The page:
California's cherry harvest resumed June 8 after several days of down time assessing the substantial damage caused by weekend rains. According to Jim Culbertson, executive manager of the California Cherry Advisory Board, about 30 percent of California's cherry crop has been lost.
Culbertson told Capital Press that nearly two inches of rain fell June 4 to 5 over the entire cherry growing region that had yet to be picked. This included groves from Stockton to Marysville. The excess moisture followed by warm weather caused many cherries to swell and crack, rendering them unmarketable.
Before the mid-season rains, about 5 million 18-pound boxes of cherries had been harvested and shipped to retailers, said Culbertson. He predicts about a million more California cherries will make it to market by about June 18, which is the season's end. The latest shortage, however, will likely create a gap in the supply of cherries to domestic retail markets as the Northwest crop is two weeks late.
B.J. Thurlby, president of Northwest Cherry Growers and the Washington State Fruit Commission, told Capital Press he was worried that shelf space would be lost to other produce items if demand for California cherries outstrips supply. Once the Northwest crop is ready for market, it will be hard to get that shelf space back, he said.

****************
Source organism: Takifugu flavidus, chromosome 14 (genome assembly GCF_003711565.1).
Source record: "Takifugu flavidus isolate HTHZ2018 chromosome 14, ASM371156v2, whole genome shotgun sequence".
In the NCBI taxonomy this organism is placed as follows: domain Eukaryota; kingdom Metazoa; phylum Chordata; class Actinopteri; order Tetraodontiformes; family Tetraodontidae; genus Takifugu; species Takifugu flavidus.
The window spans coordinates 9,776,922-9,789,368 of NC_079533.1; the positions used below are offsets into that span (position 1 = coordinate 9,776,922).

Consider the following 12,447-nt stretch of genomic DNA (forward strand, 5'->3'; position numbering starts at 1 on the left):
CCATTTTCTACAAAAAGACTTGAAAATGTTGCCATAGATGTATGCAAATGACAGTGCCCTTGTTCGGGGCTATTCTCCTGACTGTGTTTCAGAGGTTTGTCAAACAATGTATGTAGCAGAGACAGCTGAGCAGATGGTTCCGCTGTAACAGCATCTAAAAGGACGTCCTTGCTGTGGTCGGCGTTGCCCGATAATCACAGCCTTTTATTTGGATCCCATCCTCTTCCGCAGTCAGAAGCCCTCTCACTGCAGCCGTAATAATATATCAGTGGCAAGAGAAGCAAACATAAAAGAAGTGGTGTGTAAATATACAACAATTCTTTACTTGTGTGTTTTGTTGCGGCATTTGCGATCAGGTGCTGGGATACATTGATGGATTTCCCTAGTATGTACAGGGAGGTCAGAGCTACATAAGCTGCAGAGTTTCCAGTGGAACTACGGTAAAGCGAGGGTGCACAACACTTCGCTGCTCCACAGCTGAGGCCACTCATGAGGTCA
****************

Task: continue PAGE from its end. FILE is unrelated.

One retailer said that the Northwest cherry industry is “shaking in its boots” over a potentially disastrous season. The Northwest usually sells 6 million boxes by its prime sales target, the Fourth of July. This year they are likely to only sell 2.5 million by that time. Missing the target means they will have to market cherries through July, a month that usually sees some 500 other items in California produce departments.
The lack of confidence from growers, who are unsure about how much product they will have and when they will have it, is making marketers nervous. Whatever the case, "there will be more sold in August than June, which probably is a first," said Mac Riggan, vice president of Chelan Fresh Marketing. Riggan, however, thinks there will be plenty of cherries, and that prices should be set and ads ready to be rolled out.